The Granny Lesson

My mom and dad have seven grandchildren. Three live in the US and four live in Ireland. The ones who live in the US live relatively close to my parents so they see each other often. The grandkids in Ireland, however, don’t have the benefit of being with my parents much. But, that hasn’t affected their relationship. The kids Skype with my parents on a weekly basis so that they can see and speak with each other. It’s as good as living down the street.

One of the last times my mom went to Ireland, my youngest nephew, who was three at the time, saw her in the airport and went running up to her and gave her a huge hug. He knew who she was and was thrilled to know that his granny was going to spoil him for the next week or so.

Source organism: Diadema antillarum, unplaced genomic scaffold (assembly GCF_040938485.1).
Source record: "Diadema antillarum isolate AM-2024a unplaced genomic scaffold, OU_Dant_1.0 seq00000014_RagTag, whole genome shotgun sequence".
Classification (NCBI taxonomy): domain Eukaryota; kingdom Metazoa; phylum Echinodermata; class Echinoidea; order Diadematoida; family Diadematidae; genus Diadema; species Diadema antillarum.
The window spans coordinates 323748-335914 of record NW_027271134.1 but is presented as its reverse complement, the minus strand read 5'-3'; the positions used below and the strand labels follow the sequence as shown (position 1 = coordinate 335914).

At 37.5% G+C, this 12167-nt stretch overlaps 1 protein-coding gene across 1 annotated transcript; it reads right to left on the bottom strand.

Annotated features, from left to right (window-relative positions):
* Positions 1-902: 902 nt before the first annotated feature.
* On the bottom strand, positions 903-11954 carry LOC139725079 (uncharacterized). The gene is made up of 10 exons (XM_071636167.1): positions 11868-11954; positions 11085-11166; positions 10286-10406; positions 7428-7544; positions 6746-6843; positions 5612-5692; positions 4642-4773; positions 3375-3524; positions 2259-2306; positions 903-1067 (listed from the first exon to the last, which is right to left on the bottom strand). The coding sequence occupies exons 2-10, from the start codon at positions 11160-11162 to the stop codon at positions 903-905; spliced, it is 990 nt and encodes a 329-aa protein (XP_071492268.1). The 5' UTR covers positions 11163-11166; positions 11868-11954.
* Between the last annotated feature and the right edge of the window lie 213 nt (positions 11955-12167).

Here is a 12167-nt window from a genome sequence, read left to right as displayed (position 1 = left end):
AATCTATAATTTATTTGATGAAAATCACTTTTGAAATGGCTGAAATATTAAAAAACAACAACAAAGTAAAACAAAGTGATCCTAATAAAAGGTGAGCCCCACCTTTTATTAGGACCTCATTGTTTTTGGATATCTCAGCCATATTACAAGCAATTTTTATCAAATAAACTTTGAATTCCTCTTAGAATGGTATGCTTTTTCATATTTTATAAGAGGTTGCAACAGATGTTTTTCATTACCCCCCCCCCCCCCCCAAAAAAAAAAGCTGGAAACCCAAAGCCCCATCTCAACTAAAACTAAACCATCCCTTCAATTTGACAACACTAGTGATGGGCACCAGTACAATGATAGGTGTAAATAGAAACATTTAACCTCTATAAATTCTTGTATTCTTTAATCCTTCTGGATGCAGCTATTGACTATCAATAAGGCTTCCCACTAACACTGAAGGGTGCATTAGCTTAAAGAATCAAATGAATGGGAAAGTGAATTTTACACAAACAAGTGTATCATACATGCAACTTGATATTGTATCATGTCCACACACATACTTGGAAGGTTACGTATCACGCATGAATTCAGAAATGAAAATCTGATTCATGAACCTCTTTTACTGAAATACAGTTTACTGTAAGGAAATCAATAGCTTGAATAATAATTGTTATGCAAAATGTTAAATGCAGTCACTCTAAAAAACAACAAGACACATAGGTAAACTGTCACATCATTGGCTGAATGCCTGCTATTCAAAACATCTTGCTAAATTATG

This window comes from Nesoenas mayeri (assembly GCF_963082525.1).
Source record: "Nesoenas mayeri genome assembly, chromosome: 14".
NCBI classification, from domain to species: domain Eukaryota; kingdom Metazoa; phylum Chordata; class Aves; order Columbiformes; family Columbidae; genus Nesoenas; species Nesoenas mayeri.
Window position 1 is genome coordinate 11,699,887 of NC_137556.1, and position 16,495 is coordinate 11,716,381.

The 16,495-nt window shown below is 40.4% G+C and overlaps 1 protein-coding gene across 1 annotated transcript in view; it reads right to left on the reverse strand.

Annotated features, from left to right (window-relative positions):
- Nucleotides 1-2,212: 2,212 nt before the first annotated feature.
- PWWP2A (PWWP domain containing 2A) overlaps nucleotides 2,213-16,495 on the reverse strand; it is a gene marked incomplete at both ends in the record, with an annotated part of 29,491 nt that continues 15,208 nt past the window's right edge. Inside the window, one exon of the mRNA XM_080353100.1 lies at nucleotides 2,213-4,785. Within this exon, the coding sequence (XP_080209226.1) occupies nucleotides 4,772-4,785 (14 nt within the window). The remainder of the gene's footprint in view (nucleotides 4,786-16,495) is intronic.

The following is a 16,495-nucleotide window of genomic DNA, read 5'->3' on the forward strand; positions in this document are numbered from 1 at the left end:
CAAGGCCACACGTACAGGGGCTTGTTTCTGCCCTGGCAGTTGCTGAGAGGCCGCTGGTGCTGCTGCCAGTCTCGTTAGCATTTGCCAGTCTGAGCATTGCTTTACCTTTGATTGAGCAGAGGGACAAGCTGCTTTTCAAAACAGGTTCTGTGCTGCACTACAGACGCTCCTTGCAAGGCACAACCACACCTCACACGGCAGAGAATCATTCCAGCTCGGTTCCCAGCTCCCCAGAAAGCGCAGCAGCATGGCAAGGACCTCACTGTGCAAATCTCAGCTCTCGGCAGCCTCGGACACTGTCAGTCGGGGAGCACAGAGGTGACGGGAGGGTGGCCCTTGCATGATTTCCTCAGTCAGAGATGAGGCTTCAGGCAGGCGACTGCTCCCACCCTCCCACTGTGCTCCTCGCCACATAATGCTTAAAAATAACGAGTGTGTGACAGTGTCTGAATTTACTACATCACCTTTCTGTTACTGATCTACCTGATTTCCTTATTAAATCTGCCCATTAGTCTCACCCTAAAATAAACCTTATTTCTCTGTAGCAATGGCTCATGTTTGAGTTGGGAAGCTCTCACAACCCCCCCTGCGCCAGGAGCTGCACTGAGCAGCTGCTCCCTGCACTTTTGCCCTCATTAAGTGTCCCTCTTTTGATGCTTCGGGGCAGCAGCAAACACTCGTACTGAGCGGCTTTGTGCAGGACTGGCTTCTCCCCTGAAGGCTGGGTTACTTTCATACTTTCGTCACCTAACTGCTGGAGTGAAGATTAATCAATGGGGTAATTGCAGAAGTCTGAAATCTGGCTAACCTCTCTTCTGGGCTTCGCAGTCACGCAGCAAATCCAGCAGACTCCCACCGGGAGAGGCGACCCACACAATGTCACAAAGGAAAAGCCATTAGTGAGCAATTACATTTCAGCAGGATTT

I have channel partners all over the Americas. We email often and have good, productive, email exchanges. However, it’s the phone calls and in person meetings that are the best. We can relate to each other and there’s something about sitting in a room with someone and hearing their voice that changes a relationship. Words written in an email can be taken so many different ways so if you don’t have an established relationship, then words can easily be taken the wrong way. When you sit face to face or hear a voice over the phone, you can get the tone of the voice and can really get a better understanding of what the person with whom you’re speaking, really means.